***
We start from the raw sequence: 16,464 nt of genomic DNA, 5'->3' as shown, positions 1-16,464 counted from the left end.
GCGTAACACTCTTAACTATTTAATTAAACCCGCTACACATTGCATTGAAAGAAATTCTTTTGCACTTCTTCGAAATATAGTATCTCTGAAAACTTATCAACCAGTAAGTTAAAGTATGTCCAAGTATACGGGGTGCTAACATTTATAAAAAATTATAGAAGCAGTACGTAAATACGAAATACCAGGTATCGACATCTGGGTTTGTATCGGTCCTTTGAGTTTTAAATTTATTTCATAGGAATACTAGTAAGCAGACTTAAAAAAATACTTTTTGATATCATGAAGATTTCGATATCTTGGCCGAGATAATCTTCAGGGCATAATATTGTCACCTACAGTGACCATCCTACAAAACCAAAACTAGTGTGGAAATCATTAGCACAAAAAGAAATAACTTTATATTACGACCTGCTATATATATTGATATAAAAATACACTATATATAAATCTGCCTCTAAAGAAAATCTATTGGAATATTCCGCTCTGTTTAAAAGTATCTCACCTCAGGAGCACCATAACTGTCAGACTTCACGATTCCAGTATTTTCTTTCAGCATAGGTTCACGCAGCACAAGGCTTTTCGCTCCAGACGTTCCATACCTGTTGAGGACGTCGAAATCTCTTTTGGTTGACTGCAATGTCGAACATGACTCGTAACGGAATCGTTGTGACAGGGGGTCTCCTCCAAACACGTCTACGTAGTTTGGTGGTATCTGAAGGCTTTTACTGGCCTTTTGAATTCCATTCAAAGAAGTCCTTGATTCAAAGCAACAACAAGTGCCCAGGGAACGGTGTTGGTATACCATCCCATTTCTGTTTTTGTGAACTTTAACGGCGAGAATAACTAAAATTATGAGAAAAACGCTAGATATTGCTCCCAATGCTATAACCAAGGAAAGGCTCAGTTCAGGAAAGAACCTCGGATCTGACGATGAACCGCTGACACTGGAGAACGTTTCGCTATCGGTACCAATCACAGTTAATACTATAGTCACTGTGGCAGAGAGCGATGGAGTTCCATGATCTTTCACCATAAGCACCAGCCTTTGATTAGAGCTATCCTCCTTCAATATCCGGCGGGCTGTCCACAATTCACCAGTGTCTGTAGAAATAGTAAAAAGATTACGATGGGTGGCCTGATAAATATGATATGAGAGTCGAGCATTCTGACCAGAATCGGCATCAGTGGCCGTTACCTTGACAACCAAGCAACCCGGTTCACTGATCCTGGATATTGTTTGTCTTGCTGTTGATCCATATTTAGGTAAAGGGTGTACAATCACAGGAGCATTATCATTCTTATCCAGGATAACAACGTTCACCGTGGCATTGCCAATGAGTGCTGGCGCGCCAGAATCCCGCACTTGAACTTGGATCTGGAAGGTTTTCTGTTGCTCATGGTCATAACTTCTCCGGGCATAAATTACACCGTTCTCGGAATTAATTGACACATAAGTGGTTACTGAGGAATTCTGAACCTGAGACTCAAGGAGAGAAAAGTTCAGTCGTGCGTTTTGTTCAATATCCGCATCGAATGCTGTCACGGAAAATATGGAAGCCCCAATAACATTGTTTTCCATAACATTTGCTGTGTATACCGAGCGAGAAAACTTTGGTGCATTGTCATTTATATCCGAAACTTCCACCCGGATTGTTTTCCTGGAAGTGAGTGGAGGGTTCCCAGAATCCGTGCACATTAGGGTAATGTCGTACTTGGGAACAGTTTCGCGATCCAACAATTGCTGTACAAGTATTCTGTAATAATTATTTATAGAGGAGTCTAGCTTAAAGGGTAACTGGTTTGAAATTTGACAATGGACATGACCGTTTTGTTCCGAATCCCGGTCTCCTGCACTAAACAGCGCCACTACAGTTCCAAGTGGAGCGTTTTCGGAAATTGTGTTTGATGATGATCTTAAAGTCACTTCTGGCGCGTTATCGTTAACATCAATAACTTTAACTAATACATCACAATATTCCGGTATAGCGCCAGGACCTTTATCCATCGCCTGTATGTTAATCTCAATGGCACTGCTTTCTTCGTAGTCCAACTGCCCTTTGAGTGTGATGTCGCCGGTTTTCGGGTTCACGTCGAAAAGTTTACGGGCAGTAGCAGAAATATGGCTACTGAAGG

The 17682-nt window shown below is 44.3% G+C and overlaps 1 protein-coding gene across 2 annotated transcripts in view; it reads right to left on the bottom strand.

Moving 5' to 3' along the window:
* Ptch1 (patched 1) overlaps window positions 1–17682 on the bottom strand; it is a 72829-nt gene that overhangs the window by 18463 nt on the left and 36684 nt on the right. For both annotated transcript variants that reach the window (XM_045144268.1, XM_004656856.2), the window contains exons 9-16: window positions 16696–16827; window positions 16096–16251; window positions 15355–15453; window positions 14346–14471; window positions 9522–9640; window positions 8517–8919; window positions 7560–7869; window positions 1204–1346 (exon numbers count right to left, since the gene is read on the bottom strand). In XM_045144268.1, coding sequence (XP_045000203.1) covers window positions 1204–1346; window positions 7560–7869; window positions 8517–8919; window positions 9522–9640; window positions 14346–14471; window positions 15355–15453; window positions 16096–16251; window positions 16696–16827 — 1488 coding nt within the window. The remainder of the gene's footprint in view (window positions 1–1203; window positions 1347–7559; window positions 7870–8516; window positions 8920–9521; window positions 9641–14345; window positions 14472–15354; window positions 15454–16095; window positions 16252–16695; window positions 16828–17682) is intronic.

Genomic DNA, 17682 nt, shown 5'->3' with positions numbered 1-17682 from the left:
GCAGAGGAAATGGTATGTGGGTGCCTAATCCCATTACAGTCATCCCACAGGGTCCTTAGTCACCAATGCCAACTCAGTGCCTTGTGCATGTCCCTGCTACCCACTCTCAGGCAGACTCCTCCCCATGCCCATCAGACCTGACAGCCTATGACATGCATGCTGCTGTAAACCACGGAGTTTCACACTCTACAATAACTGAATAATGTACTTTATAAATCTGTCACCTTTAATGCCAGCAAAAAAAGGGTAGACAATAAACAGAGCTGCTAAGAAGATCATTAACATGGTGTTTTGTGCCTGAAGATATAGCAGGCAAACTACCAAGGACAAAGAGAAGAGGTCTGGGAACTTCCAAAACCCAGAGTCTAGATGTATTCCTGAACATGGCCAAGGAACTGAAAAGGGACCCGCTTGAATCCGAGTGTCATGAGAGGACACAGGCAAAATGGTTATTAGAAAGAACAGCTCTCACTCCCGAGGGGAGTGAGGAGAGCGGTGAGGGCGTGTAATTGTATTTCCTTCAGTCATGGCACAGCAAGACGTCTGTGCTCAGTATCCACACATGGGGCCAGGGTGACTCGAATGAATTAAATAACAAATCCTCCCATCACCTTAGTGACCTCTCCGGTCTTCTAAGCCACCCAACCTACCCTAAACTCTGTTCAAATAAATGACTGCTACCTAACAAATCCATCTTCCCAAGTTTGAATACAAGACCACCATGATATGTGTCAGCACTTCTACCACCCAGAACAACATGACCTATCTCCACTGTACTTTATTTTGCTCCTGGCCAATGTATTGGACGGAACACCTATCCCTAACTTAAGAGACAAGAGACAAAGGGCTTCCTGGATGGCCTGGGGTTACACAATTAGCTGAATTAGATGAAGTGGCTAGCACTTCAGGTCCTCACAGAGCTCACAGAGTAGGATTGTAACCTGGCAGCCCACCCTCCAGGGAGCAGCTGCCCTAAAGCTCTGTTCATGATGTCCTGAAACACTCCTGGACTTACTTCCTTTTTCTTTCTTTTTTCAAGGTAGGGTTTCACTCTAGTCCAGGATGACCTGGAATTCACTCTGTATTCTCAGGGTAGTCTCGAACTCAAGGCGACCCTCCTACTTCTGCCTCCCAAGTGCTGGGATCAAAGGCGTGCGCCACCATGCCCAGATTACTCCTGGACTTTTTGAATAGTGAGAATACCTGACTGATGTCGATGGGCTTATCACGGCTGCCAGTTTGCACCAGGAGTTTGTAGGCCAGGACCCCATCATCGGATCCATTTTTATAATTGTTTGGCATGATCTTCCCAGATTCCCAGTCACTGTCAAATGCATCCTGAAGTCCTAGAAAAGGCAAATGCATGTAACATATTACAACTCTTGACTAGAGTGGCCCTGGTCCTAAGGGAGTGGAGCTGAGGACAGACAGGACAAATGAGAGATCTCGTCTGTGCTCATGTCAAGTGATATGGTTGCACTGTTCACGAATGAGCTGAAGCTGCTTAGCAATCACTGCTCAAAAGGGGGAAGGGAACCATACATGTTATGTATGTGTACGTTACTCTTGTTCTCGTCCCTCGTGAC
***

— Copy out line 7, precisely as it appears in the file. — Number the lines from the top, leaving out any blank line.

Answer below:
GCAGAGGAAATGGTATGTGGGTGCCTAATCCCATTACAGTCATCCCACAGGGTCCTTAGTCACCAATGCCAACTCAGTGCCTTGTGCATGTCCCTGCTACCCACTCTCAGGCAGACTCCTCCCCATGCCCATCAGACCTGACAGCCTATGACATGCATGCTGCTGTAAACCACGGAGTTTCACACTCTACAATAACTGAATAATGTACTTTATAAATCTGTCACCTTTAATGCCAGCAAAAAAAGGGTAGACAATAAACAGAGCTGCTAAGAAGATCATTAACATGGTGTTTTGTGCCTGAAGATATAGCAGGCAAACTACCAAGGACAAAGAGAAGAGGTCTGGGAACTTCCAAAACCCAGAGTCTAGATGTATTCCTGAACATGGCCAAGGAACTGAAAAGGGACCCGCTTGAATCCGAGTGTCATGAGAGGACACAGGCAAAATGGTTATTAGAAAGAACAGCTCTCACTCCCGAGGGGAGTGAGGAGAGCGGTGAGGGCGTGTAATTGTATTTCCTTCAGTCATGGCACAGCAAGACGTCTGTGCTCAGTATCCACACATGGGGCCAGGGTGACTCGAATGAATTAAATAACAAATCCTCCCATCACCTTAGTGACCTCTCCGGTCTTCTAAGCCACCCAACCTACCCTAAACTCTGTTCAAATAAATGACTGCTACCTAACAAATCCATCTTCCCAAGTTTGAATACAAGACCACCATGATATGTGTCAGCACTTCTACCACCCAGAACAACATGACCTATCTCCACTGTACTTTATTTTGCTCCTGGCCAATGTATTGGACGGAACACCTATCCCTAACTTAAGAGACAAGAGACAAAGGGCTTCCTGGATGGCCTGGGGTTACACAATTAGCTGAATTAGATGAAGTGGCTAGCACTTCAGGTCCTCACAGAGCTCACAGAGTAGGATTGTAACCTGGCAGCCCACCCTCCAGGGAGCAGCTGCCCTAAAGCTCTGTTCATGATGTCCTGAAACACTCCTGGACTTACTTCCTTTTTCTTTCTTTTTTCAAGGTAGGGTTTCACTCTAGTCCAGGATGACCTGGAATTCACTCTGTATTCTCAGGGTAGTCTCGAACTCAAGGCGACCCTCCTACTTCTGCCTCCCAAGTGCTGGGATCAAAGGCGTGCGCCACCATGCCCAGATTACTCCTGGACTTTTTGAATAGTGAGAATACCTGACTGATGTCGATGGGCTTATCACGGCTGCCAGTTTGCACCAGGAGTTTGTAGGCCAGGACCCCATCATCGGATCCATTTTTATAATTGTTTGGCATGATCTTCCCAGATTCCCAGTCACTGTCAAATGCATCCTGAAGTCCTAGAAAAGGCAAATGCATGTAACATATTACAACTCTTGACTAGAGTGGCCCTGGTCCTAAGGGAGTGGAGCTGAGGACAGACAGGACAAATGAGAGATCTCGTCTGTGCTCATGTCAAGTGATATGGTTGCACTGTTCACGAATGAGCTGAAGCTGCTTAGCAATCACTGCTCAAAAGGGGGAAGGGAACCATACATGTTATGTATGTGTACGTTACTCTTGTTCTCGTCCCTCGTGAC